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Biden employer vaccine mandate could be finalized as early as next week

A rule requiring that employers ensure workers are vaccinated or regularly tested would apply to companies with 100 employees or more, and apply to 80 million workers.
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WASHINGTON — The Biden administration’s requirement that companies ensure workers are vaccinated or tested regularly for Covid could be finalized as early as next week, pending a final White House review, according to a person familiar with the process.

The Labor Department said it had submitted the initial text of the rule, which would require employers with 100 or more workers to ensure that their employees are vaccinated or tested regularly, on late Tuesday to the Office of Management and Budget (OMB). That review process generally takes one to two weeks, but given the urgency of the pandemic it is expected that the OMB will move quickly, the person said.

Since President Joe Biden announced the plans on Sept. 10, White House officials and aides from the Labor Department have been discussing how to craft the requirement, administration officials have said. There have been dozens of questions for officials to resolve, including how employers will verify their workers are vaccinated, who will bear the cost of weekly testing, what type of test will be required, and how employees working from home will be handled.

“Just last month, we said it was coming in weeks. That remains the case, and when it's out, that will be accurate,” White House press secretary Jen Psaki said Tuesday, when asked about the timing. “But also, there isn't a big historic precedent for this and we want to get it right, and the team at OSHA, the team at the Department of Labor wants to get it right, wants to be able to create some clarity for businesses around the country.”

Once OMB concludes its review, the full regulation will be published in the Federal Register, where employers will be able to see for the first time the details of what will be required of them. Under law, OMB has 90 days to complete its review or ask for an extension, but Psaki and other administration officials have said since September that the mandate would be coming in a matter of weeks not months.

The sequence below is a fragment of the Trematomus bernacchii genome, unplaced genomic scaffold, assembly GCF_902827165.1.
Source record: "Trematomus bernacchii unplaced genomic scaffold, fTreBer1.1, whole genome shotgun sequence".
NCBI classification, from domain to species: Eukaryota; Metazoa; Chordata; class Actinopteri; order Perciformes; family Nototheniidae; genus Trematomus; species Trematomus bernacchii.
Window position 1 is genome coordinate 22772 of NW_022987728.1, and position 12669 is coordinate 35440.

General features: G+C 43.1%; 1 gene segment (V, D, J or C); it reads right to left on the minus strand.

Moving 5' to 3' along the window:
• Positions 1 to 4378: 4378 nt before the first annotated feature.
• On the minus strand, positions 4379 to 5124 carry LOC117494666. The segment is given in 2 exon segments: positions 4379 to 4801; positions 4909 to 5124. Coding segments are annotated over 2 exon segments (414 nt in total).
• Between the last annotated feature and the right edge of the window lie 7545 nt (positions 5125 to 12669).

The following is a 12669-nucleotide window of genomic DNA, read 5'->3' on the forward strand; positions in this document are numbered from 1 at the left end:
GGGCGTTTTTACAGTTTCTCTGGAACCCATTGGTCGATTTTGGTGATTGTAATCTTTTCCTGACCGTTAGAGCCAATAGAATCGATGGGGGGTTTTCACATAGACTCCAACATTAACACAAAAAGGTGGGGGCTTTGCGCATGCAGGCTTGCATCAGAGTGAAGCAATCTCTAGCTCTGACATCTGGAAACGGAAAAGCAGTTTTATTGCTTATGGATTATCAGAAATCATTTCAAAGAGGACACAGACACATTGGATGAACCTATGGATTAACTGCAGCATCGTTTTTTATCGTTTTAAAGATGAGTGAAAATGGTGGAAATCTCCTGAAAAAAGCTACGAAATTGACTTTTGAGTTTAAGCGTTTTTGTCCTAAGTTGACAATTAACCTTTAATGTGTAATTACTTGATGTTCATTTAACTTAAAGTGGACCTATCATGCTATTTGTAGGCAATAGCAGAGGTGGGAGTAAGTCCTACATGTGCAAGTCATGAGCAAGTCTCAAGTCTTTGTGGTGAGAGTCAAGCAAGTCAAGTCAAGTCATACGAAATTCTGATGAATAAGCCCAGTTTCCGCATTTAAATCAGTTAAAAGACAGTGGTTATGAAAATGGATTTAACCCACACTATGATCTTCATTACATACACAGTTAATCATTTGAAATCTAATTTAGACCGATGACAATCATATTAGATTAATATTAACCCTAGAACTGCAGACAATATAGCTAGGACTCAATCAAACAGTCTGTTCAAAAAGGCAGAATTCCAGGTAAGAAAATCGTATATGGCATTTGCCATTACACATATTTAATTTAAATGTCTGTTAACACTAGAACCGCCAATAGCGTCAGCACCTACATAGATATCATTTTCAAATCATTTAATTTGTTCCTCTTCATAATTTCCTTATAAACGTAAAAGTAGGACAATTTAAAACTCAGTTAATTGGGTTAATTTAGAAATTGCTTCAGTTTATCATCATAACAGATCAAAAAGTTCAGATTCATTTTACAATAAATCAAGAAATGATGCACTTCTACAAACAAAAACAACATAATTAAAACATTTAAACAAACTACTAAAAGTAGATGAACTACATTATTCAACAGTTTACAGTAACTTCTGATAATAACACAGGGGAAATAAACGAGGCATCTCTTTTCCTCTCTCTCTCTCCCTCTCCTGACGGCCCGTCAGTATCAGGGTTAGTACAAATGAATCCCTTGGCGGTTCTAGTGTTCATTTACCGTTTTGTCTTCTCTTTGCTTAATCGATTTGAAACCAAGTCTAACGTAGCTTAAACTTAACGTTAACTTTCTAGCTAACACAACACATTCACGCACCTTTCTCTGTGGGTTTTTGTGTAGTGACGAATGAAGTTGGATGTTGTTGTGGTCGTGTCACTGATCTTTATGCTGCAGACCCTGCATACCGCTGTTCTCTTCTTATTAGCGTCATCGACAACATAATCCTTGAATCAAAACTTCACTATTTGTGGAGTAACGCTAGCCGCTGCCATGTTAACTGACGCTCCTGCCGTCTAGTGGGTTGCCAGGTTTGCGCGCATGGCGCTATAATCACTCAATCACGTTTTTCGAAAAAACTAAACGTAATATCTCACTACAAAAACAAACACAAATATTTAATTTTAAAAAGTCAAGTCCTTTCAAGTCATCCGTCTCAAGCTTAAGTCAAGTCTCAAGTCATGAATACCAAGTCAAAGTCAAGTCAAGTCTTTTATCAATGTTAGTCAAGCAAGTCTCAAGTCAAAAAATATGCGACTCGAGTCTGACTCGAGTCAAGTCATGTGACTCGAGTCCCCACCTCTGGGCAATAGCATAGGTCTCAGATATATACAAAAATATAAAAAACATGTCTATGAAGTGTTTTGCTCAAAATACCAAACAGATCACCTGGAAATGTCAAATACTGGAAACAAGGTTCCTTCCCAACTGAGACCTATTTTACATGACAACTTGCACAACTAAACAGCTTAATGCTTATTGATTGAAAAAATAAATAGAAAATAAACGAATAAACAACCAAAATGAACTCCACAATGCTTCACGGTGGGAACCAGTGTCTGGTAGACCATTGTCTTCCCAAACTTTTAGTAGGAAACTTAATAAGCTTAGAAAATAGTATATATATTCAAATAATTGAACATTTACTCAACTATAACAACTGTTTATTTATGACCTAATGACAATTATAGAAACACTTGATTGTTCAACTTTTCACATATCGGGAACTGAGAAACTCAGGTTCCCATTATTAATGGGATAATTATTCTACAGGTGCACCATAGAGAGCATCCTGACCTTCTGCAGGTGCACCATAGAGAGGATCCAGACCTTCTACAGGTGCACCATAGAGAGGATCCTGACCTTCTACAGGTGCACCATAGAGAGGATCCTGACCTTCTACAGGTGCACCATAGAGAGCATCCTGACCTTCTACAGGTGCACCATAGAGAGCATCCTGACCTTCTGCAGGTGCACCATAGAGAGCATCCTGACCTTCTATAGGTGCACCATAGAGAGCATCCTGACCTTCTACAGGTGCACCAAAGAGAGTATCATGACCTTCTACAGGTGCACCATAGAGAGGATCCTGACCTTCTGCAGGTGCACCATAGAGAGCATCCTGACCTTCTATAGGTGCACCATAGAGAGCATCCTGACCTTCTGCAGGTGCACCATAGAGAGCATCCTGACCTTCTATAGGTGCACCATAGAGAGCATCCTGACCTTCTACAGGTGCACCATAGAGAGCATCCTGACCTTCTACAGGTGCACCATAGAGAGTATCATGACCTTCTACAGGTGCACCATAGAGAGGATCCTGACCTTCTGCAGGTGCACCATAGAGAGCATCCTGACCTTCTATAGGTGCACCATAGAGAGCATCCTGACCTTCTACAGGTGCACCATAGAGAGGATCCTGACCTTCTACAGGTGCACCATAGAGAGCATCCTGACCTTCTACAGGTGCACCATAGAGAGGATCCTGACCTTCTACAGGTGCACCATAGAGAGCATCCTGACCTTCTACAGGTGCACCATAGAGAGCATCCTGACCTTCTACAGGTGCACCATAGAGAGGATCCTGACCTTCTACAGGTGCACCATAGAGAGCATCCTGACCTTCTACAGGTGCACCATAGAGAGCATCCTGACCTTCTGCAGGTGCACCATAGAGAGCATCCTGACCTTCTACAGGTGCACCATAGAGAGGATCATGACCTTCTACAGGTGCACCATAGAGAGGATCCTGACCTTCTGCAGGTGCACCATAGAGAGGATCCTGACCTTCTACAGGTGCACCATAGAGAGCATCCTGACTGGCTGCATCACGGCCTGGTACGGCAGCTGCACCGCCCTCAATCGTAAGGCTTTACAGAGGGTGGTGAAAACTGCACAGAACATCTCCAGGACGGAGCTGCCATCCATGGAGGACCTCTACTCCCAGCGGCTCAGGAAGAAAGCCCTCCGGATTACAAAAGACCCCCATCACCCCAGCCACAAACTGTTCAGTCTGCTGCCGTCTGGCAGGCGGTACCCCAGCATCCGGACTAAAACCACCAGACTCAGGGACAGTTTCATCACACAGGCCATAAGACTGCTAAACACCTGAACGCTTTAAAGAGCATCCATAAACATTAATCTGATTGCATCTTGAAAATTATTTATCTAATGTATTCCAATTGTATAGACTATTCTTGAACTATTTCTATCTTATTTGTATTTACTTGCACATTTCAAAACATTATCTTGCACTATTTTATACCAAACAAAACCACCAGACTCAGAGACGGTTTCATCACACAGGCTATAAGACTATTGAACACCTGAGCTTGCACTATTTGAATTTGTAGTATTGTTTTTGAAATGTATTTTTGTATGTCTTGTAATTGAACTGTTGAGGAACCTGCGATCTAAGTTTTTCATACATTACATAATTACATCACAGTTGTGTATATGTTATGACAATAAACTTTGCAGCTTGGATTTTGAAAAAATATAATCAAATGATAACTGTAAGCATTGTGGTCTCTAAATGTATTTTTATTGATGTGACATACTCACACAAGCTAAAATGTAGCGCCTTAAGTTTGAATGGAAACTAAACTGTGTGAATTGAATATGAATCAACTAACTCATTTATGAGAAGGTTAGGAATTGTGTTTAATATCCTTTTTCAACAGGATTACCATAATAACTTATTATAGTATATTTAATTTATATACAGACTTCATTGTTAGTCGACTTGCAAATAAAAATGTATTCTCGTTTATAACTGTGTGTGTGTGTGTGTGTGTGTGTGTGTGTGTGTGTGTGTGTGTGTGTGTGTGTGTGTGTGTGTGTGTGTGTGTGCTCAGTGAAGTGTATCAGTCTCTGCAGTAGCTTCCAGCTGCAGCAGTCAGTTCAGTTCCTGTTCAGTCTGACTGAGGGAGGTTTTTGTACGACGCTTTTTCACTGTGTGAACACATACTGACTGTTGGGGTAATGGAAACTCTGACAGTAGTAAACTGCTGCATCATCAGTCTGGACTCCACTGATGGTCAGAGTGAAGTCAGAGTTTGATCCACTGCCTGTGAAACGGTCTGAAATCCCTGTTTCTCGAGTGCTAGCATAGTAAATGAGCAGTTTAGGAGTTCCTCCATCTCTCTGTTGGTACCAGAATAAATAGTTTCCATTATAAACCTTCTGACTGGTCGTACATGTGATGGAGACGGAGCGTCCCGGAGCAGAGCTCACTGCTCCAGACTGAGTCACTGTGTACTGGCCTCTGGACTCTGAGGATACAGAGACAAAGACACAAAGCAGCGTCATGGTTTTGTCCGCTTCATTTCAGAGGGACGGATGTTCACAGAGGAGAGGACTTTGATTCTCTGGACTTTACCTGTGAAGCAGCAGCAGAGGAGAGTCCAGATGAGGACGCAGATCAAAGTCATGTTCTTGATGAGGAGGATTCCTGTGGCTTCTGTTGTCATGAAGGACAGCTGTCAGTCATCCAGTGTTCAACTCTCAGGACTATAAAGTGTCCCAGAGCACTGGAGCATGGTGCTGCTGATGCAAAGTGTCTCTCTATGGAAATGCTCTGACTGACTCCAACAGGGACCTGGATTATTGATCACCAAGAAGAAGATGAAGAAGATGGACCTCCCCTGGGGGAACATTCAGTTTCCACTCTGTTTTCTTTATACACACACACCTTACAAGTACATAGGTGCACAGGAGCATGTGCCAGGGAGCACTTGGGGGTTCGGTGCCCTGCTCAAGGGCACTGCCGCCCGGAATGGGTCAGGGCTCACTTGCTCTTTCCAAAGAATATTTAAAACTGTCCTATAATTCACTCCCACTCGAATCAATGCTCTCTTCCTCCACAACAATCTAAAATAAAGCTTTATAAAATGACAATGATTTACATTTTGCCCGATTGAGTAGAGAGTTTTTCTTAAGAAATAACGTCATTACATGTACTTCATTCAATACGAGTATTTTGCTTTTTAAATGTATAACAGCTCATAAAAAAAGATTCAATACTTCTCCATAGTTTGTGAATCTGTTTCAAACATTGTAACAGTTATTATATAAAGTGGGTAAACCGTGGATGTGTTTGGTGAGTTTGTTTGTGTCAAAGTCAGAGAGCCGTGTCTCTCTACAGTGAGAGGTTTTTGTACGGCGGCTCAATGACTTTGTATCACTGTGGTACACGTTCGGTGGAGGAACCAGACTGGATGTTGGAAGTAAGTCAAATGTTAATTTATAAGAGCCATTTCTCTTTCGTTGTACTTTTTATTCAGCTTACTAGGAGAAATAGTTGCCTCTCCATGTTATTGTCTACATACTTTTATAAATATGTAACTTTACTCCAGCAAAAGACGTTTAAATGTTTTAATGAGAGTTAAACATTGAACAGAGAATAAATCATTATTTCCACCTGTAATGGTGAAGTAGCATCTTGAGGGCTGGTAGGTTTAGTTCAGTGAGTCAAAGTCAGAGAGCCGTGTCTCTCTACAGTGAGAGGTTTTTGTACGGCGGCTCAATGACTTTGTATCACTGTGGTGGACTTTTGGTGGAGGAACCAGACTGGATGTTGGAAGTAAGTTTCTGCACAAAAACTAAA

“The Occupational Safety and Health Administration has been working expeditiously to develop an emergency temporary standard that covers employers with 100 or more employees to ensure their workers are fully vaccinated or undergo weekly testing to protect employees from the spread of coronavirus in the workplace,” the Labor Department said in a statement. “On Tuesday, October 12, as part of the regulatory review process, the agency submitted the initial text of the emergency temporary standard to the Office of Management and Budget.”

Former OSHA Director David Michaels, who is familiar with the process and deliberations, said the final approval of this rule could happen “very quickly or a couple weeks at most.”

Administration officials have said that vaccine mandates will be crucial to reaching some of the remaining 70 million unvaccinated Americans and that such requirements by individual companies had driven an increase in vaccinations.

More than 3,500 organizations, including private businesses, hospitals, schools and local governments have already put vaccination requirements in place and those requirements have increased vaccination rates by more than 20 percentage points to more than 90 percent, White House Covid coordinator Jeffrey Zients said Wednesday.

But questions remain over how the requirement will be enforced and whether it will be able to withstand planned legal challenges from two dozen Republican attorneys general. The Occupational Safety and Health Administration — which will be responsible for ensuring companies are following the rule — is already stretched thin, meaning that much of the burden of enforcement may fall on individuals and employers themselves.